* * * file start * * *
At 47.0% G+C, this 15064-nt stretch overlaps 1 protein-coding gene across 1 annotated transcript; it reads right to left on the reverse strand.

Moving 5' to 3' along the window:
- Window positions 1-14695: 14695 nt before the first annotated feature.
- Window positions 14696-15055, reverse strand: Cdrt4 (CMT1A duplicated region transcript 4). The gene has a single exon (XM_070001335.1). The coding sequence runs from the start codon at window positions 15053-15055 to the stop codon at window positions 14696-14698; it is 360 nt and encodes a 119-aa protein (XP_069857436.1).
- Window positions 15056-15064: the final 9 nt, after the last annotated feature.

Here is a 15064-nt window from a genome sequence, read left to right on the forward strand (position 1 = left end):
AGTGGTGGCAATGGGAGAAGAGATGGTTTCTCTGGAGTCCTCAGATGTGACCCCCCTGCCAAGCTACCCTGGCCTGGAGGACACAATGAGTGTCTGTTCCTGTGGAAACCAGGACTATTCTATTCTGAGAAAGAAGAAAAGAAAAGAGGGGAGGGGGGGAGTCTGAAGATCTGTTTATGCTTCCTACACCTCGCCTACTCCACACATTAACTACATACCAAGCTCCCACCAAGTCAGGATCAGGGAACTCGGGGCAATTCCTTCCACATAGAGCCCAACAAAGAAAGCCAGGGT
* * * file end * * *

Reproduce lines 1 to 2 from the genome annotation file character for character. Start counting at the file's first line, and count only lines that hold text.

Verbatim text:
At 47.0% G+C, this 15064-nt stretch overlaps 1 protein-coding gene across 1 annotated transcript; it reads right to left on the reverse strand.

Moving 5' to 3' along the window: